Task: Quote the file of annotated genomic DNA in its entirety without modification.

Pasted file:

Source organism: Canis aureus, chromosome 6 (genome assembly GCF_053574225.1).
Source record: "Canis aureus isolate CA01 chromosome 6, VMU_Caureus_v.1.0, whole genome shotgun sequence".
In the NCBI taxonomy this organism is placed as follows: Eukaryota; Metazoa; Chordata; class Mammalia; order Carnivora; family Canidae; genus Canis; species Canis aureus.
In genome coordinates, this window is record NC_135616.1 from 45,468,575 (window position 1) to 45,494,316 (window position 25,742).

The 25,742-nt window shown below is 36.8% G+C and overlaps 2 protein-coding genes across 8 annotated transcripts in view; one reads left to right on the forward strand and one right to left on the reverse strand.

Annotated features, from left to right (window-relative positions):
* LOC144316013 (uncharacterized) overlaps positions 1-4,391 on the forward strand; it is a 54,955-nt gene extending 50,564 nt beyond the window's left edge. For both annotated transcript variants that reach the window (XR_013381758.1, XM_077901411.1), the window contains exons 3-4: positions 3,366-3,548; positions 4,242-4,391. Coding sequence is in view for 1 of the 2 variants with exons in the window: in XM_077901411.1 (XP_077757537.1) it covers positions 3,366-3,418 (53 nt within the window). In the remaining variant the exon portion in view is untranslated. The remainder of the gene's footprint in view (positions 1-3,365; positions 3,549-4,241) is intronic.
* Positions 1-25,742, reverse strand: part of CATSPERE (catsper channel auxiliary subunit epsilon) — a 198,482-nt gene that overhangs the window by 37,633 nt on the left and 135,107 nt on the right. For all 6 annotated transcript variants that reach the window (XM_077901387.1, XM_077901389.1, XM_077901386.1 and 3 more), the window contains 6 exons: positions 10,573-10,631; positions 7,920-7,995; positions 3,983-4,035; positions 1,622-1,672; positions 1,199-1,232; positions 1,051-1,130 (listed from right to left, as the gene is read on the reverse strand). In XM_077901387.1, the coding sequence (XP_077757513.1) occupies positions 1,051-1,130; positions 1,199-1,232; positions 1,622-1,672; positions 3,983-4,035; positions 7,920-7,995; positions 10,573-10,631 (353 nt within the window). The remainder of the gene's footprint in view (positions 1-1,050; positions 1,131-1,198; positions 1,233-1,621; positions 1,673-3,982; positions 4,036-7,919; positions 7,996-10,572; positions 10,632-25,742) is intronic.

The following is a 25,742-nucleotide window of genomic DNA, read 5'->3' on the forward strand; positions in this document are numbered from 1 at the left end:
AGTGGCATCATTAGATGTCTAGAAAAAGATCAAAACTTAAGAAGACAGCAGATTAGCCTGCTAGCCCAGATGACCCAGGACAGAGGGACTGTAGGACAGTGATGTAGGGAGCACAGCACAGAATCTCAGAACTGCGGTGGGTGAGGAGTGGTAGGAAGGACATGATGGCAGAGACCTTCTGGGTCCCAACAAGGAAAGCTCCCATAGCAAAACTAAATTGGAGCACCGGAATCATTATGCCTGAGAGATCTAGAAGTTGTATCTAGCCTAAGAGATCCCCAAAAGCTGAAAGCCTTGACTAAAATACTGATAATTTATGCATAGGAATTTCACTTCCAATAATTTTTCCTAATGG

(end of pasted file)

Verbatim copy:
Source organism: Canis aureus, chromosome 6 (genome assembly GCF_053574225.1).
Source record: "Canis aureus isolate CA01 chromosome 6, VMU_Caureus_v.1.0, whole genome shotgun sequence".
In the NCBI taxonomy this organism is placed as follows: Eukaryota; Metazoa; Chordata; class Mammalia; order Carnivora; family Canidae; genus Canis; species Canis aureus.
In genome coordinates, this window is record NC_135616.1 from 45,468,575 (window position 1) to 45,494,316 (window position 25,742).

The 25,742-nt window shown below is 36.8% G+C and overlaps 2 protein-coding genes across 8 annotated transcripts in view; one reads left to right on the forward strand and one right to left on the reverse strand.

Annotated features, from left to right (window-relative positions):
* LOC144316013 (uncharacterized) overlaps positions 1-4,391 on the forward strand; it is a 54,955-nt gene extending 50,564 nt beyond the window's left edge. For both annotated transcript variants that reach the window (XR_013381758.1, XM_077901411.1), the window contains exons 3-4: positions 3,366-3,548; positions 4,242-4,391. Coding sequence is in view for 1 of the 2 variants with exons in the window: in XM_077901411.1 (XP_077757537.1) it covers positions 3,366-3,418 (53 nt within the window). In the remaining variant the exon portion in view is untranslated. The remainder of the gene's footprint in view (positions 1-3,365; positions 3,549-4,241) is intronic.
* Positions 1-25,742, reverse strand: part of CATSPERE (catsper channel auxiliary subunit epsilon) — a 198,482-nt gene that overhangs the window by 37,633 nt on the left and 135,107 nt on the right. For all 6 annotated transcript variants that reach the window (XM_077901387.1, XM_077901389.1, XM_077901386.1 and 3 more), the window contains 6 exons: positions 10,573-10,631; positions 7,920-7,995; positions 3,983-4,035; positions 1,622-1,672; positions 1,199-1,232; positions 1,051-1,130 (listed from right to left, as the gene is read on the reverse strand). In XM_077901387.1, the coding sequence (XP_077757513.1) occupies positions 1,051-1,130; positions 1,199-1,232; positions 1,622-1,672; positions 3,983-4,035; positions 7,920-7,995; positions 10,573-10,631 (353 nt within the window). The remainder of the gene's footprint in view (positions 1-1,050; positions 1,131-1,198; positions 1,233-1,621; positions 1,673-3,982; positions 4,036-7,919; positions 7,996-10,572; positions 10,632-25,742) is intronic.

The following is a 25,742-nucleotide window of genomic DNA, read 5'->3' on the forward strand; positions in this document are numbered from 1 at the left end:
AGTGGCATCATTAGATGTCTAGAAAAAGATCAAAACTTAAGAAGACAGCAGATTAGCCTGCTAGCCCAGATGACCCAGGACAGAGGGACTGTAGGACAGTGATGTAGGGAGCACAGCACAGAATCTCAGAACTGCGGTGGGTGAGGAGTGGTAGGAAGGACATGATGGCAGAGACCTTCTGGGTCCCAACAAGGAAAGCTCCCATAGCAAAACTAAATTGGAGCACCGGAATCATTATGCCTGAGAGATCTAGAAGTTGTATCTAGCCTAAGAGATCCCCAAAAGCTGAAAGCCTTGACTAAAATACTGATAATTTATGCATAGGAATTTCACTTCCAATAATTTTTCCTAATGG